No two criminals in United States history have been romanticized quite like the infamous Bonnie and Clyde. A deadly love story born in the heart of the gangster era, the duo terrorized the South for nearly three years before their deaths. The pair is credited with numerous deaths, robberies, and kidnappings, yet despite all this, the story has captivated the public since the notorious Bonnie and Clyde became “Public Enemy Number One.”
It comes as no surprise that the two had a bit of hostility toward authority. Many felt let down by the government during the Great Depression, and prohibition set in place in the 1920’s had helped to escalate organized crime to new levels throughout the United States. Anger and hostility replaced the carefree vigor of the Roaring Twenties, and for two young adults born into extreme poverty, the allure of money and notoriety seemed to call their names.
Nineteen-year-old Bonnie Parker met the man she would die with in Texas, 1930. Both Parker and twenty-one-year-old Clyde Barrow were from the rural outskirts of Dallas. Parker had married at sixteen, but her husband, Roy Thornton, had a criminal streak himself and was imprisoned for burglary. While Parker’s marriage had unraveled from the beginning, for her and Barrow it seemed to be not just love at first sight but till death do us part.
After a brief stint in prison for each of them following a failed burglary, Parker and Barrow began their crime reign together in 1932. Over the next two years, they would be linked to thirteen murders, including the deaths of law enforcement officials, along with multiple kidnappings, thefts, attempted murders, and robberies. Often the two were sighted with their “posse,” which consisted primarily of Barrow’s brother “Buck” Barrow and his wife, Blanche Barrow. The gang was also associated with Raymond Hamilton, William Daniel Jones, and Henry Methvin.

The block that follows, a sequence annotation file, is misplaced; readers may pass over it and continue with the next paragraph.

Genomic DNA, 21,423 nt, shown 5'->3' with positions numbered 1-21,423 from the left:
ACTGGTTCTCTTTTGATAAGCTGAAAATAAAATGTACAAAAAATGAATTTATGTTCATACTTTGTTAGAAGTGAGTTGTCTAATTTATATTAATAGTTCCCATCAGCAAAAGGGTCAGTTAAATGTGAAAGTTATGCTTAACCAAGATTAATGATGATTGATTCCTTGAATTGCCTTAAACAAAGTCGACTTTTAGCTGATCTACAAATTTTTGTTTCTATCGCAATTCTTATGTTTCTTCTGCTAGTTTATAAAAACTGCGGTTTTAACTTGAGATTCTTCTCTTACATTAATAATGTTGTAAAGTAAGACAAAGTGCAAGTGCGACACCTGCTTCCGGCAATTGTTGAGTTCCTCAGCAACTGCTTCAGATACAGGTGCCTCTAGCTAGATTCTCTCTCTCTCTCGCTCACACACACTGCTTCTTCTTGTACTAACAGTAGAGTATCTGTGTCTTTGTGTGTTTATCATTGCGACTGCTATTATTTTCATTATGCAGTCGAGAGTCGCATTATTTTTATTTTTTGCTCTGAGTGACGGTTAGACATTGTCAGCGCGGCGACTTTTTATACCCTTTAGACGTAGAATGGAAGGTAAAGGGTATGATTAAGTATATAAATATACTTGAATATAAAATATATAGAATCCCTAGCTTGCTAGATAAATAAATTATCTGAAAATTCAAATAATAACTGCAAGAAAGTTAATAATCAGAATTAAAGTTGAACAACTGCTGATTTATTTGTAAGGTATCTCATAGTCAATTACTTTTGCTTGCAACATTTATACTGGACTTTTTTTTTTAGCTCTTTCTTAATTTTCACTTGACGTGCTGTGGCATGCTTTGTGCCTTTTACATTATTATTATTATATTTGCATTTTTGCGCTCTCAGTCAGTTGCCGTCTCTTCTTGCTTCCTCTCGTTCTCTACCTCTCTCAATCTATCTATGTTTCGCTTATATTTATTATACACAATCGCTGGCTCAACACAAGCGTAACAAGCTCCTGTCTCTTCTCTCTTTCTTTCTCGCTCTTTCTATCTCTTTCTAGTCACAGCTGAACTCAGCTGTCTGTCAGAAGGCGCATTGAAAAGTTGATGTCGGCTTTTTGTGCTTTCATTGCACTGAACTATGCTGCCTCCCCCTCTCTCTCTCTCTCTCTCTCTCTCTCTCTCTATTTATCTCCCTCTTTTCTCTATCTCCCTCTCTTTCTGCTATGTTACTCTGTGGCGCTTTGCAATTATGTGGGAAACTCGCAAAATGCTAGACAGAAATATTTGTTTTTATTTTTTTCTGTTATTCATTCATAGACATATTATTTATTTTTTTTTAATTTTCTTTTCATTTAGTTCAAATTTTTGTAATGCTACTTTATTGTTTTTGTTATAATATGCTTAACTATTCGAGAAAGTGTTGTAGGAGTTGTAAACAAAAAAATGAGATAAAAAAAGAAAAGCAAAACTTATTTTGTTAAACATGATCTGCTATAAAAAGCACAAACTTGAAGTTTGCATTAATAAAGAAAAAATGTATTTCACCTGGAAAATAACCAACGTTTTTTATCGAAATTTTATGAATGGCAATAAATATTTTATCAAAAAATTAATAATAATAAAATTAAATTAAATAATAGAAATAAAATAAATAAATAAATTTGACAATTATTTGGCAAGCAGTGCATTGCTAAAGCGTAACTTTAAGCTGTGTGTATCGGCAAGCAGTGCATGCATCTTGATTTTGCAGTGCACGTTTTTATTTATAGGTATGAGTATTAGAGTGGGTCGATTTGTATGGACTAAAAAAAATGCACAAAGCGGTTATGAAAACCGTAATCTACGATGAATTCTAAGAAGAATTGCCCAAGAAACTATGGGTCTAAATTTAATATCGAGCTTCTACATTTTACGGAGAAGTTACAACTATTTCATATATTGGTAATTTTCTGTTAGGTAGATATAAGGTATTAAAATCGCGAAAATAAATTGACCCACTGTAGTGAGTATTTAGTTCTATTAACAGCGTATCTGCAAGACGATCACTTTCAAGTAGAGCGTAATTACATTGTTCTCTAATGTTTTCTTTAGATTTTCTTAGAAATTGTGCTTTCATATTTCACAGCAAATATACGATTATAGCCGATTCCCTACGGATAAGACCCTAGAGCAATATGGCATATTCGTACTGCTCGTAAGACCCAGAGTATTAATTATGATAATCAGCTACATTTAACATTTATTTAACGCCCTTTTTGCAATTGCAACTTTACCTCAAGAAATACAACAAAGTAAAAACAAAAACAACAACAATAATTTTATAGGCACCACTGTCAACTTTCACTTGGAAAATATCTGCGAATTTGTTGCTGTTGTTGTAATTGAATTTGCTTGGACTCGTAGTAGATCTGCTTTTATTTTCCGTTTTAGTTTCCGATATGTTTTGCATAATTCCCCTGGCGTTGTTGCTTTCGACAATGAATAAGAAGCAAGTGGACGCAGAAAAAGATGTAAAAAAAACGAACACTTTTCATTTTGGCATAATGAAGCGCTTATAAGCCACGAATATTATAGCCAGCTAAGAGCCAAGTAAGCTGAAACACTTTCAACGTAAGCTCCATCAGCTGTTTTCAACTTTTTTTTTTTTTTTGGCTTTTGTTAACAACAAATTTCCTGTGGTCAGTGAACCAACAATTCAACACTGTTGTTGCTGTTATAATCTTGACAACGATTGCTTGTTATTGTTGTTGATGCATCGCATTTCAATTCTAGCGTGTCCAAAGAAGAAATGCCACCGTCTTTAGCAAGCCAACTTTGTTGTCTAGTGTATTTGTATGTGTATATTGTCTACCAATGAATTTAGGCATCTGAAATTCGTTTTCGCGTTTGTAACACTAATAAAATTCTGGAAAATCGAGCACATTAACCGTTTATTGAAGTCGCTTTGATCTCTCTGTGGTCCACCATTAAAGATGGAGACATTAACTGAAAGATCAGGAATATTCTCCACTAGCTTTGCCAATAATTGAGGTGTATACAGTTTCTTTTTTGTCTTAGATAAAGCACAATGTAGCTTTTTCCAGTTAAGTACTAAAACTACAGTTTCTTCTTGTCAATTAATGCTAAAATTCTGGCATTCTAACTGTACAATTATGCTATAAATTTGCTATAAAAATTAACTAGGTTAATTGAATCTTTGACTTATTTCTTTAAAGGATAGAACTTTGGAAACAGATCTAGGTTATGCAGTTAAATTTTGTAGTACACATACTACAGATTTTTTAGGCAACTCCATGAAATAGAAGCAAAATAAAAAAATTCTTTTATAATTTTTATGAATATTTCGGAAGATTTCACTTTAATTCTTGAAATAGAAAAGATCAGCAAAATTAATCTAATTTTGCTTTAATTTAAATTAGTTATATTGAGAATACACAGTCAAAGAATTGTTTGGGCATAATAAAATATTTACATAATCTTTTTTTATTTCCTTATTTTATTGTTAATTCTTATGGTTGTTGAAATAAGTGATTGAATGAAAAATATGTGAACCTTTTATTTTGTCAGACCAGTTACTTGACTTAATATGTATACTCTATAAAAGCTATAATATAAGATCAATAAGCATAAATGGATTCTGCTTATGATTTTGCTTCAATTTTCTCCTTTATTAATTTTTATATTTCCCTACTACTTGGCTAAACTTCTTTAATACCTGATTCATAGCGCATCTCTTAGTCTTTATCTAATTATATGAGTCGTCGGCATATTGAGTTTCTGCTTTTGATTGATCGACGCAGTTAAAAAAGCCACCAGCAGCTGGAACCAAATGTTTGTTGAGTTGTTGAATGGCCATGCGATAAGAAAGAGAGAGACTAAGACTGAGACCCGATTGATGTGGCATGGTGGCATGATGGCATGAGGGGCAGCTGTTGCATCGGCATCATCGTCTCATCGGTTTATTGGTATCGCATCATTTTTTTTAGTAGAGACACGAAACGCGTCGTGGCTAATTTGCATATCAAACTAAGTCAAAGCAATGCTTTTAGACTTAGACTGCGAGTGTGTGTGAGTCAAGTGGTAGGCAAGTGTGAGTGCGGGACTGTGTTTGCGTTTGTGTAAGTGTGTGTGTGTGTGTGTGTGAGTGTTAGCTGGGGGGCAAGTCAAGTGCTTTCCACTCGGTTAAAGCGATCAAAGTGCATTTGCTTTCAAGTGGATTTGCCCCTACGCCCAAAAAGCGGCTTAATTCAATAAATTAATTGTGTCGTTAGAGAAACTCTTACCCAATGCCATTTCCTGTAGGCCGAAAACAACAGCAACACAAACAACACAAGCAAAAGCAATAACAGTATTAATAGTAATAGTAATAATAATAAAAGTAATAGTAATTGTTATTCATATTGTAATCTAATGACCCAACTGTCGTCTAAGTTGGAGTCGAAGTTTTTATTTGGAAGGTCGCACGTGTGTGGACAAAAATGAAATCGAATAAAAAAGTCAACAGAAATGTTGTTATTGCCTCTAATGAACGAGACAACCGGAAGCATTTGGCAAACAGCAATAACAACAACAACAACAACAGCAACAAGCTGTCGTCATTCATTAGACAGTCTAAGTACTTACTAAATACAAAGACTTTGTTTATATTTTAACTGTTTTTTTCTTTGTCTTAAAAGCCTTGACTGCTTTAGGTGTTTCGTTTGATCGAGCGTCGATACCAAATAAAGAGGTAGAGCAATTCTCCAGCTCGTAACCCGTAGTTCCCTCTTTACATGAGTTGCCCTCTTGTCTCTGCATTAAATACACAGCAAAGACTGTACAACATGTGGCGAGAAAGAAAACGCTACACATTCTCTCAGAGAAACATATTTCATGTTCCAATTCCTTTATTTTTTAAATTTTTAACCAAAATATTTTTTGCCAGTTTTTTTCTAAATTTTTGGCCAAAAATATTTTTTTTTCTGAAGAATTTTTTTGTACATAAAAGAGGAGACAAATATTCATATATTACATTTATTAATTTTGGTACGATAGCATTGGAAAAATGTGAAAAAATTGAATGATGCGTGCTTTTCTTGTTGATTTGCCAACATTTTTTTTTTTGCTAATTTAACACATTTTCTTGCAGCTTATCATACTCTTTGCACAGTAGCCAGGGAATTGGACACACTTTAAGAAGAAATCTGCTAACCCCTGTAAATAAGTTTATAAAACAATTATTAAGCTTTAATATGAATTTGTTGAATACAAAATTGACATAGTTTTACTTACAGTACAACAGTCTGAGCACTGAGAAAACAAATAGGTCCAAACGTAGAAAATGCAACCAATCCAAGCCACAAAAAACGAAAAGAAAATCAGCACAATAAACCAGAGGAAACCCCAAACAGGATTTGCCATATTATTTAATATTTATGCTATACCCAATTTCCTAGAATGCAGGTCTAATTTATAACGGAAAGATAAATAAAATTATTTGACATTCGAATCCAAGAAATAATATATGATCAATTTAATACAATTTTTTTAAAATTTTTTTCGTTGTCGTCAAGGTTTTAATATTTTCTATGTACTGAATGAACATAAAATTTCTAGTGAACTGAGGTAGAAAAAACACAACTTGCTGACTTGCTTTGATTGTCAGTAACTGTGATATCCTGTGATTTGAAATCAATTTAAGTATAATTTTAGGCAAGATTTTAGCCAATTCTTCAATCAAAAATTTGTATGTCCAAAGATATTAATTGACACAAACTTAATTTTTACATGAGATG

By 1934, their crime spree had taken the gang throughout central and southern United States. But their days were numbered, and by May 1934 officials were closing in on the deadly duo. Federal, Texas, and Louisiana officials had good information that Parker and Barrow had been in the vicinity of Black Lake, Texas, and were to return two days later. On May 23, 1934, the couple was traveling along the highway near Sailes, Louisiana, when they were ambushed by officers, led by Texas Ranger Frank Hamer. They attempted to get away, eluding officials one last time, but to no avail. Officers opened fire on the stolen Ford V-8 Sedan. Parker and Barrow were killed instantly.
Onlookers and souvenir scavengers flashed on the scene at once, all hoping to salvage a piece of history, of those who had evaded the law for so long. Most went home empty-handed, but a few succeeded in removing locks of Parker’s hair and pieces of her blood-stained dress. The ride had been a long one, but it had come to an end. Few were shocked, and maybe less were saddened, by the end of the reign of Parker and Barrow.
Immortalized by movies and books, the infamous lovers seemed to know where their fate would lie. In a poem titled “The Trail’s End,” Parker wrote about how “they wouldn’t give up till they died.” While still legally married to Thornton (and still wearing his ring upon death), Parker set the stage for her own “till death do us part” with the love of her life, Clyde Barrow.
“Some day they’ll go down together,
they’ll bury them side by side.
To a few it’ll be grief,
to the law a relief,
but it’s death for Bonnie and Clyde.”